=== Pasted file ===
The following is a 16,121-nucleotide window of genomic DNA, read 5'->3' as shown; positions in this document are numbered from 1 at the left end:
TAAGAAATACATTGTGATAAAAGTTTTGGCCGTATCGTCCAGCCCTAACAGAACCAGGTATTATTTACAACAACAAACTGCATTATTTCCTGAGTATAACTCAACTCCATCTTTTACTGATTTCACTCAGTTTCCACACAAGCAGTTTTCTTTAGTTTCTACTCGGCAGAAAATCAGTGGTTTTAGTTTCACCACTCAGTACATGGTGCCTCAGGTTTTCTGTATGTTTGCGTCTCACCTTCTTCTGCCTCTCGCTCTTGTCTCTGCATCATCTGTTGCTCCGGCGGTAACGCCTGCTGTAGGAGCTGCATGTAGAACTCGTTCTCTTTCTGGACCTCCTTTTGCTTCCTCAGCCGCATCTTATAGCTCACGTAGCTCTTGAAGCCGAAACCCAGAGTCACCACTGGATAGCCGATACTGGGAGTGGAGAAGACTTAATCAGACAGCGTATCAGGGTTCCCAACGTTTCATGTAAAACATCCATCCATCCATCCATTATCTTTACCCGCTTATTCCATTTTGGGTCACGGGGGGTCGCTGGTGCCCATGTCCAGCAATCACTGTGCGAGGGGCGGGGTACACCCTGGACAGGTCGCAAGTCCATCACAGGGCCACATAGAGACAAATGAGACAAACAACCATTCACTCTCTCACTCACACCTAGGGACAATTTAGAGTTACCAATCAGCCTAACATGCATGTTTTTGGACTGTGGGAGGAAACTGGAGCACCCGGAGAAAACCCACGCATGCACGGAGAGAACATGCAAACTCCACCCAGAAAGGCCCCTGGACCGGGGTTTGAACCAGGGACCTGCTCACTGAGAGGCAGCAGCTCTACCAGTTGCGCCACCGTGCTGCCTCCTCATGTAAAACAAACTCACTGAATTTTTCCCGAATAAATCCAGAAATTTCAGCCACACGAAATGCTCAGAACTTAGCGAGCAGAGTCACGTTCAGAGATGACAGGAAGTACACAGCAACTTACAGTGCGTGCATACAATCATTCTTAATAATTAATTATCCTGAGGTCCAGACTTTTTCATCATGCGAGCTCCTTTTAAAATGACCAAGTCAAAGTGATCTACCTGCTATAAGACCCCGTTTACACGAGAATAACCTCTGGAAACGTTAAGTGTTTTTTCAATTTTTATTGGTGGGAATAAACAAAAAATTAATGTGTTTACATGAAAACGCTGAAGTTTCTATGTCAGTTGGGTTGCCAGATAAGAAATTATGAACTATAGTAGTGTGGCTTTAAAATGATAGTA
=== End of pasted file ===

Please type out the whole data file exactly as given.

The following is a 16,121-nucleotide window of genomic DNA, read 5'->3' as shown; positions in this document are numbered from 1 at the left end:
TAAGAAATACATTGTGATAAAAGTTTTGGCCGTATCGTCCAGCCCTAACAGAACCAGGTATTATTTACAACAACAAACTGCATTATTTCCTGAGTATAACTCAACTCCATCTTTTACTGATTTCACTCAGTTTCCACACAAGCAGTTTTCTTTAGTTTCTACTCGGCAGAAAATCAGTGGTTTTAGTTTCACCACTCAGTACATGGTGCCTCAGGTTTTCTGTATGTTTGCGTCTCACCTTCTTCTGCCTCTCGCTCTTGTCTCTGCATCATCTGTTGCTCCGGCGGTAACGCCTGCTGTAGGAGCTGCATGTAGAACTCGTTCTCTTTCTGGACCTCCTTTTGCTTCCTCAGCCGCATCTTATAGCTCACGTAGCTCTTGAAGCCGAAACCCAGAGTCACCACTGGATAGCCGATACTGGGAGTGGAGAAGACTTAATCAGACAGCGTATCAGGGTTCCCAACGTTTCATGTAAAACATCCATCCATCCATCCATTATCTTTACCCGCTTATTCCATTTTGGGTCACGGGGGGTCGCTGGTGCCCATGTCCAGCAATCACTGTGCGAGGGGCGGGGTACACCCTGGACAGGTCGCAAGTCCATCACAGGGCCACATAGAGACAAATGAGACAAACAACCATTCACTCTCTCACTCACACCTAGGGACAATTTAGAGTTACCAATCAGCCTAACATGCATGTTTTTGGACTGTGGGAGGAAACTGGAGCACCCGGAGAAAACCCACGCATGCACGGAGAGAACATGCAAACTCCACCCAGAAAGGCCCCTGGACCGGGGTTTGAACCAGGGACCTGCTCACTGAGAGGCAGCAGCTCTACCAGTTGCGCCACCGTGCTGCCTCCTCATGTAAAACAAACTCACTGAATTTTTCCCGAATAAATCCAGAAATTTCAGCCACACGAAATGCTCAGAACTTAGCGAGCAGAGTCACGTTCAGAGATGACAGGAAGTACACAGCAACTTACAGTGCGTGCATACAATCATTCTTAATAATTAATTATCCTGAGGTCCAGACTTTTTCATCATGCGAGCTCCTTTTAAAATGACCAAGTCAAAGTGATCTACCTGCTATAAGACCCCGTTTACACGAGAATAACCTCTGGAAACGTTAAGTGTTTTTTCAATTTTTATTGGTGGGAATAAACAAAAAATTAATGTGTTTACATGAAAACGCTGAAGTTTCTATGTCAGTTGGGTTGCCAGATAAGAAATTATGAACTATAGTAGTGTGGCTTTAAAATGATAGTA